Published on August 15th, 2017 | by Dana Folkard
AMERICAN GODS: SHADOWS #6 REVIEW
Summary: Shadow is taken on a wild carousel ride, where Mr. Wednesday reveals all.
A compelling issue!
After a bizarre roadtrip adventure with Mr. Wednesday that has culminated in a strange meeting with the golds of old, Shadow is abruptly kidnapped and interrogated by mysterious men in suits. A storm is coming and Shadow is caught in the middle of it all!
This issue dives straight into a wonderful mess of psychedelic colour and imagery, as Shadow, Mr. Wednesday, Czernobog and Mr. Nancy take a carousel ride into oblivion and the unknown. This is one wild ride, that messes with Shadow’s sense of reality, making him question the things he is seeing and experiencing. Is this real or an illusion? Strange visions assault his senses, and he finds himself seeing his companions in their many differing forms, that are both great and terrifying to behold. It is in this moment, that Shadow is finally revealed Mr. Wednesday’s true form, as the almighty god, Odin! A spectacular and flamboyant reveal, if I must say so! They suddenly find themselves inside Valaskjalf, a large and primitive hall that belongs to Odin. It is here where the old gods have gathered, summoned by Odin himself, to talk about the impending storm and threat of the new gods. Unfortunately, less have turned up than expected, and with the air of desperation hanging in the air, Wednesday tries to sell his plan of attack to these reluctant gods. After an anticlimactic ending to the meeting, Shadow is abruptly pulled out of that reality and finds himself back in front of the carousel. The next phase of Wednesday’s plan begins, as he takes them all out for a spot of chow, however, Shadow is kidnapped before he ever makes it to the restaurant.
Holy Moses Batman, what a compelling issue! There is a lot going on here, from the mind-altering, reality-bending venture into Wednesday’s mind, to the events surrounding Shadow’s capture. Shadow is thrown headfirst into a chaotic situation, forcing him to witness the confusing and puzzling scenes surrounding him. It is during this ride that he is finally revealed the true identities of his companions, learning that they are in fact gods. Now that’s some heavy news to digest, but Shadow seems to cope quite fine, taking it all in his stride. We also have the intense interrogation that Shadow experiences, courtesy of Mr. Wood and Mr. Stone. These two spooks in suits aren’t here to mess around, and the unexpected assault has Shadow reeling and struggling to adjust to his harsh new surroundings. One of my favourite things about this story is the wonderful contrast and balance of dark themes, juxtaposed alongside light-hearted and comical moments. For instance, the meeting in the hall is an ominous and uneasy affair, but this whole sinister affair is lightened by Anansi’s hilarious and whimsical story about the tiger and his stolen balls. It’s moments like these that make me chuckle out loud, enjoying the quirky and eccentric nature of this story and these characters.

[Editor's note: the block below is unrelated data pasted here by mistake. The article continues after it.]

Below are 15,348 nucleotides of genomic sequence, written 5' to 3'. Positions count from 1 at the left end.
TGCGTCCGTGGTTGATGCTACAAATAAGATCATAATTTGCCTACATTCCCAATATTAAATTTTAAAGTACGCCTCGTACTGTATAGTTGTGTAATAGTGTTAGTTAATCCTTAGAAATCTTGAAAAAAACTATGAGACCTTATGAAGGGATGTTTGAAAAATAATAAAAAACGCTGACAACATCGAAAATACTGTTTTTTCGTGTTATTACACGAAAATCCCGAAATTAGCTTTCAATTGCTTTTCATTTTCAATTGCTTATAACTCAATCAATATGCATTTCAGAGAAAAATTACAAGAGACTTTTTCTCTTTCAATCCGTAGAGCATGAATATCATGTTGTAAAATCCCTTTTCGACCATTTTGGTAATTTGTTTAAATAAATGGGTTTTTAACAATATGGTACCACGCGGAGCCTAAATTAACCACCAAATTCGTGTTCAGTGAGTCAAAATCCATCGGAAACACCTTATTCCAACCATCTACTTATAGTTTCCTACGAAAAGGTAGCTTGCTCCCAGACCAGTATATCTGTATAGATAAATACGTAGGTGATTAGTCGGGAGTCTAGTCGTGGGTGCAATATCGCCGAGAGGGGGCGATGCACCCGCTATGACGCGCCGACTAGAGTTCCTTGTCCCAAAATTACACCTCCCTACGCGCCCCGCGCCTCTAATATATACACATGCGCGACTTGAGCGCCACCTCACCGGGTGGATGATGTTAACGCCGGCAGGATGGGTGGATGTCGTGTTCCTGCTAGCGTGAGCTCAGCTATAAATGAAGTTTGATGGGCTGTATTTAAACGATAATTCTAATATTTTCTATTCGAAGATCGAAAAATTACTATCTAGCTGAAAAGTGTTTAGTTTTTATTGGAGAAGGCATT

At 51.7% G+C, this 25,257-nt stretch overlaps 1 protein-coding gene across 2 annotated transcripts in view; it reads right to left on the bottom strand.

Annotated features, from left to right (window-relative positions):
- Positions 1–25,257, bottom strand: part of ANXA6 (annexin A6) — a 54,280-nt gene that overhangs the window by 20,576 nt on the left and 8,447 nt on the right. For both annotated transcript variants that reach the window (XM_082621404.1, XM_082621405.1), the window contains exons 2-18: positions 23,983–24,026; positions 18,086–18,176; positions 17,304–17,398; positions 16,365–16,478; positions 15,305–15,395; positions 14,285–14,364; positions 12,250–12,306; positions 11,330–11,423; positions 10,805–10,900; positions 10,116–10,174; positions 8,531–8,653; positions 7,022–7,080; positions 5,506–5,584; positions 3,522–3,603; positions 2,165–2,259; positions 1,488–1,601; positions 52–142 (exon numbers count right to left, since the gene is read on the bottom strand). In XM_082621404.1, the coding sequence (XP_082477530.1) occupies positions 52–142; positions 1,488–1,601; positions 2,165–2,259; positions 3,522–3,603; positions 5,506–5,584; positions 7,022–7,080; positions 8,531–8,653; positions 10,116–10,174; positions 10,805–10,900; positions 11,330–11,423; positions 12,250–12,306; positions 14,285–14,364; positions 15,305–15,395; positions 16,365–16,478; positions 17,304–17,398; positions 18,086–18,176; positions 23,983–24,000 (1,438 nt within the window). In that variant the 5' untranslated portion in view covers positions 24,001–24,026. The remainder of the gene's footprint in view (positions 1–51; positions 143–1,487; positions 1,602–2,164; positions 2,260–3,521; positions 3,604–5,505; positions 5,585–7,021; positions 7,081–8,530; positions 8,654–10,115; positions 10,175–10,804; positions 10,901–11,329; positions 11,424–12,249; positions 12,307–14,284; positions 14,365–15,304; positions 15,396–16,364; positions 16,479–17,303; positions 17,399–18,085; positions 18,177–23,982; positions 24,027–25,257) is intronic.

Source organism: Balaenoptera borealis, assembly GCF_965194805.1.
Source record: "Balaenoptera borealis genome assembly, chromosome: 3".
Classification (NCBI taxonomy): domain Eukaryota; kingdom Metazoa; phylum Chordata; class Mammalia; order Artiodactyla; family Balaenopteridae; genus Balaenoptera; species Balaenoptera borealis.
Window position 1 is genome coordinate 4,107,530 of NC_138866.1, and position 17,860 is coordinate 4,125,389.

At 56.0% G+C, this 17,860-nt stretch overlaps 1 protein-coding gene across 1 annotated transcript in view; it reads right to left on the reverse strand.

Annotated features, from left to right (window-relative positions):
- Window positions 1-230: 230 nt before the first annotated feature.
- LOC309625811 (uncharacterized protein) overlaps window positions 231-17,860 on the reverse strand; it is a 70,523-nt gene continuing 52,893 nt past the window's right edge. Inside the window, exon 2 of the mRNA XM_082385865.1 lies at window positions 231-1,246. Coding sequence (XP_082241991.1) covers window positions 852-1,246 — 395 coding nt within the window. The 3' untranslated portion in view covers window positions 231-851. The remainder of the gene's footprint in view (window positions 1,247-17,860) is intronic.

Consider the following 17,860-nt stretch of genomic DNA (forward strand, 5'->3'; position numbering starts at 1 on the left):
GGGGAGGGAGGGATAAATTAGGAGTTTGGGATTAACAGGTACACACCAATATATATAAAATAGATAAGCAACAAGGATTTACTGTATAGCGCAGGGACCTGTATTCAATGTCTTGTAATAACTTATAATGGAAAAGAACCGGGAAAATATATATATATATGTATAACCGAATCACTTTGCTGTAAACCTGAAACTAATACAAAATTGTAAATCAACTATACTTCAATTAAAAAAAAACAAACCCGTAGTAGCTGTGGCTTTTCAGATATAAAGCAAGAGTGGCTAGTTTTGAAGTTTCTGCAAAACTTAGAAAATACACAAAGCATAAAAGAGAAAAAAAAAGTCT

Scott Hampton’s art is alive and vibrant, transporting us into a weird and wonderful landscape. Hampton uses a number of interesting panelling techniques, framing many of these scenes at strange angles, which forced me to tilt my head at weird at times. I enjoyed seeing the gods in their many different forms, and thought that these reveals were portrayed in an interesting and unique way. There were also some moments where I found that Hampton’s art possessed a more painted quality, as if brushstrokes were used to give a sense of texture and depth. I found these scenes to be quite pretty to look at, and they stood out for me from many of the other scenes in this issue. The colours in this issue are much brighter and vivid than we’ve previously seen. The whole journey into Wednesday’s mind is a cornucopia of colour, as everything is awash in a striking palette, with lively pops of colour painting the landscape. I also thought the contrasting colour palette of dull and muted tones that we see once Shadow returns to his own reality, effective in establishing the overall tone of these scenes, as they feel somewhat reflective of the impending war that is on the horizon.
Overall, I found this to be an exciting and wild ride into a warped reality. Things are beginning to unfold, revealing secrets, identities and plans to Shadow at an alarming rate. P. Craig Russell delicately handles this adaptation in a subtle and respectful way, and this coupled with Scott Hampton’s art, makes for an enjoyable journey. I’m looking forward to #7 where we’ll see Shadow’s next move in this bizarre game with the gods.
I’m giving this issue 4.5 out of 5 stars!
CREATIVE TEAM: Neil Gaiman, P. Craig Russell, Scott Hampton and Rick Parker
PUBLISHER: Dark Horse Comics
PUBLICATION DATE: August 16, 2017
REVIEWER: Dana Folkard